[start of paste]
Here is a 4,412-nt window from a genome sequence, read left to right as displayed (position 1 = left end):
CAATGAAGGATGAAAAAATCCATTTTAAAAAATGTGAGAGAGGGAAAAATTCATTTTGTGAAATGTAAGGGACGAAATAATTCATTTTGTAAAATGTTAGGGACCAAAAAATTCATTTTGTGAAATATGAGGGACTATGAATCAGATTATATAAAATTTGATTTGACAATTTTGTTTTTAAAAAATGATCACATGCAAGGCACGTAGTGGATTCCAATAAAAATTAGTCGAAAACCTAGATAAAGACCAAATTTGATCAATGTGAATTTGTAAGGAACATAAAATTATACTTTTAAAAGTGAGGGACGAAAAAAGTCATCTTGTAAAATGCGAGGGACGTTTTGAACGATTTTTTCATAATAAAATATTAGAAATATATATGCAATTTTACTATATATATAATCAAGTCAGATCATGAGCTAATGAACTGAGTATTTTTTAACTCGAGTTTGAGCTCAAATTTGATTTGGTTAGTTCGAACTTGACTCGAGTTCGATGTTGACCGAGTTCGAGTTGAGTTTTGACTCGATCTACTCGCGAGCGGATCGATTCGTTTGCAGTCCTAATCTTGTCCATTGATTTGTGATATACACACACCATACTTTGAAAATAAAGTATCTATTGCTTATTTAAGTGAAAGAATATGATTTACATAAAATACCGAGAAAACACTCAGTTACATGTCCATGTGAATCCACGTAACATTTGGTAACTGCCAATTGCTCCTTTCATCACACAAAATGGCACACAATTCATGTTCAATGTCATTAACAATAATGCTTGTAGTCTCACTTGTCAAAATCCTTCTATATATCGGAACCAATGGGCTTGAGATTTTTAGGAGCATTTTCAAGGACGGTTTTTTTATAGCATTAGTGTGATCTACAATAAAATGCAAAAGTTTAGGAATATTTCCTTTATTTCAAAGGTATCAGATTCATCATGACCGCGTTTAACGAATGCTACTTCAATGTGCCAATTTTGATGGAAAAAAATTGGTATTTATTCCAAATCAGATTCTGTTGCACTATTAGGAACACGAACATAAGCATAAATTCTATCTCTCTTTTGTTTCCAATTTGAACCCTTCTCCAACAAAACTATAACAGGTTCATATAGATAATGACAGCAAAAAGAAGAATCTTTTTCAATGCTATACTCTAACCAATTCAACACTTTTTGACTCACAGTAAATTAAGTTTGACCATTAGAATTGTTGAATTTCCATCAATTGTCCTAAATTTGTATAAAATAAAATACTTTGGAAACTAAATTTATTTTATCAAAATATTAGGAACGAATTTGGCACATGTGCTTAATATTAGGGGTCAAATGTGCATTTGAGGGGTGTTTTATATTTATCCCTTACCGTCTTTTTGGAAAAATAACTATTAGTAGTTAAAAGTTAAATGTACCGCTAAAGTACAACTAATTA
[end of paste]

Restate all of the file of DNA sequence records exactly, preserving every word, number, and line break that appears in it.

Here is a 4,412-nt window from a genome sequence, read left to right as displayed (position 1 = left end):
CAATGAAGGATGAAAAAATCCATTTTAAAAAATGTGAGAGAGGGAAAAATTCATTTTGTGAAATGTAAGGGACGAAATAATTCATTTTGTAAAATGTTAGGGACCAAAAAATTCATTTTGTGAAATATGAGGGACTATGAATCAGATTATATAAAATTTGATTTGACAATTTTGTTTTTAAAAAATGATCACATGCAAGGCACGTAGTGGATTCCAATAAAAATTAGTCGAAAACCTAGATAAAGACCAAATTTGATCAATGTGAATTTGTAAGGAACATAAAATTATACTTTTAAAAGTGAGGGACGAAAAAAGTCATCTTGTAAAATGCGAGGGACGTTTTGAACGATTTTTTCATAATAAAATATTAGAAATATATATGCAATTTTACTATATATATAATCAAGTCAGATCATGAGCTAATGAACTGAGTATTTTTTAACTCGAGTTTGAGCTCAAATTTGATTTGGTTAGTTCGAACTTGACTCGAGTTCGATGTTGACCGAGTTCGAGTTGAGTTTTGACTCGATCTACTCGCGAGCGGATCGATTCGTTTGCAGTCCTAATCTTGTCCATTGATTTGTGATATACACACACCATACTTTGAAAATAAAGTATCTATTGCTTATTTAAGTGAAAGAATATGATTTACATAAAATACCGAGAAAACACTCAGTTACATGTCCATGTGAATCCACGTAACATTTGGTAACTGCCAATTGCTCCTTTCATCACACAAAATGGCACACAATTCATGTTCAATGTCATTAACAATAATGCTTGTAGTCTCACTTGTCAAAATCCTTCTATATATCGGAACCAATGGGCTTGAGATTTTTAGGAGCATTTTCAAGGACGGTTTTTTTATAGCATTAGTGTGATCTACAATAAAATGCAAAAGTTTAGGAATATTTCCTTTATTTCAAAGGTATCAGATTCATCATGACCGCGTTTAACGAATGCTACTTCAATGTGCCAATTTTGATGGAAAAAAATTGGTATTTATTCCAAATCAGATTCTGTTGCACTATTAGGAACACGAACATAAGCATAAATTCTATCTCTCTTTTGTTTCCAATTTGAACCCTTCTCCAACAAAACTATAACAGGTTCATATAGATAATGACAGCAAAAAGAAGAATCTTTTTCAATGCTATACTCTAACCAATTCAACACTTTTTGACTCACAGTAAATTAAGTTTGACCATTAGAATTGTTGAATTTCCATCAATTGTCCTAAATTTGTATAAAATAAAATACTTTGGAAACTAAATTTATTTTATCAAAATATTAGGAACGAATTTGGCACATGTGCTTAATATTAGGGGTCAAATGTGCATTTGAGGGGTGTTTTATATTTATCCCTTACCGTCTTTTTGGAAAAATAACTATTAGTAGTTAAAAGTTAAATGTACCGCTAAAGTACAACTAATTA